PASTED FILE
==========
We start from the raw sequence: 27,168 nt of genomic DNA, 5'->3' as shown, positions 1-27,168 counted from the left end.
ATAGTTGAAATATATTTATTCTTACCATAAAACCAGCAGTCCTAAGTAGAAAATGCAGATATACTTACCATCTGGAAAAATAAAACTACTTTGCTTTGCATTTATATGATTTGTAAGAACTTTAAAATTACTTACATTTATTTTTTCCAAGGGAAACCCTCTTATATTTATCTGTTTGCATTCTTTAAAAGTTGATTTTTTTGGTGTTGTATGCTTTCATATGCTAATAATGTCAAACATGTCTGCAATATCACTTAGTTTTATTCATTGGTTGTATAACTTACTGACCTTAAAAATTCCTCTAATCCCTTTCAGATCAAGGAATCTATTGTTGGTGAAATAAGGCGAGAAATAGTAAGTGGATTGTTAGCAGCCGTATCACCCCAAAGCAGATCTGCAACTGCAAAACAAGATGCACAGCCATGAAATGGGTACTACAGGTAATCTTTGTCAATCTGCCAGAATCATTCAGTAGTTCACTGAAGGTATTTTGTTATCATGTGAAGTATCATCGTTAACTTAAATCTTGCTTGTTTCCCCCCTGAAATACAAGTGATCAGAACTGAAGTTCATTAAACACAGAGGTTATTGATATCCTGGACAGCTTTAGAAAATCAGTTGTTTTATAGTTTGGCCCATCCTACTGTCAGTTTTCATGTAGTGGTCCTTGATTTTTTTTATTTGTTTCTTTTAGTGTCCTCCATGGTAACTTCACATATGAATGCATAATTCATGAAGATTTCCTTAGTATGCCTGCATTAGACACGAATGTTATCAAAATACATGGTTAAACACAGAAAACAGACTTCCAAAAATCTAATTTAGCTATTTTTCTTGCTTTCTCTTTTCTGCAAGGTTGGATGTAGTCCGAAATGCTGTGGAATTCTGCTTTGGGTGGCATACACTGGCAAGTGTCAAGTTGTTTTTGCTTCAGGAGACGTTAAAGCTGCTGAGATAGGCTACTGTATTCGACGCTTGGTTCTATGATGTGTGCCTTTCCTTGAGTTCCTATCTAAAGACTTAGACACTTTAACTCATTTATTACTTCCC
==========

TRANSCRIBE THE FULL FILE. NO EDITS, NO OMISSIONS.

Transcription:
We start from the raw sequence: 27,168 nt of genomic DNA, 5'->3' as shown, positions 1-27,168 counted from the left end.
ATAGTTGAAATATATTTATTCTTACCATAAAACCAGCAGTCCTAAGTAGAAAATGCAGATATACTTACCATCTGGAAAAATAAAACTACTTTGCTTTGCATTTATATGATTTGTAAGAACTTTAAAATTACTTACATTTATTTTTTCCAAGGGAAACCCTCTTATATTTATCTGTTTGCATTCTTTAAAAGTTGATTTTTTTGGTGTTGTATGCTTTCATATGCTAATAATGTCAAACATGTCTGCAATATCACTTAGTTTTATTCATTGGTTGTATAACTTACTGACCTTAAAAATTCCTCTAATCCCTTTCAGATCAAGGAATCTATTGTTGGTGAAATAAGGCGAGAAATAGTAAGTGGATTGTTAGCAGCCGTATCACCCCAAAGCAGATCTGCAACTGCAAAACAAGATGCACAGCCATGAAATGGGTACTACAGGTAATCTTTGTCAATCTGCCAGAATCATTCAGTAGTTCACTGAAGGTATTTTGTTATCATGTGAAGTATCATCGTTAACTTAAATCTTGCTTGTTTCCCCCCTGAAATACAAGTGATCAGAACTGAAGTTCATTAAACACAGAGGTTATTGATATCCTGGACAGCTTTAGAAAATCAGTTGTTTTATAGTTTGGCCCATCCTACTGTCAGTTTTCATGTAGTGGTCCTTGATTTTTTTTATTTGTTTCTTTTAGTGTCCTCCATGGTAACTTCACATATGAATGCATAATTCATGAAGATTTCCTTAGTATGCCTGCATTAGACACGAATGTTATCAAAATACATGGTTAAACACAGAAAACAGACTTCCAAAAATCTAATTTAGCTATTTTTCTTGCTTTCTCTTTTCTGCAAGGTTGGATGTAGTCCGAAATGCTGTGGAATTCTGCTTTGGGTGGCATACACTGGCAAGTGTCAAGTTGTTTTTGCTTCAGGAGACGTTAAAGCTGCTGAGATAGGCTACTGTATTCGACGCTTGGTTCTATGATGTGTGCCTTTCCTTGAGTTCCTATCTAAAGACTTAGACACTTTAACTCATTTATTACTTCCC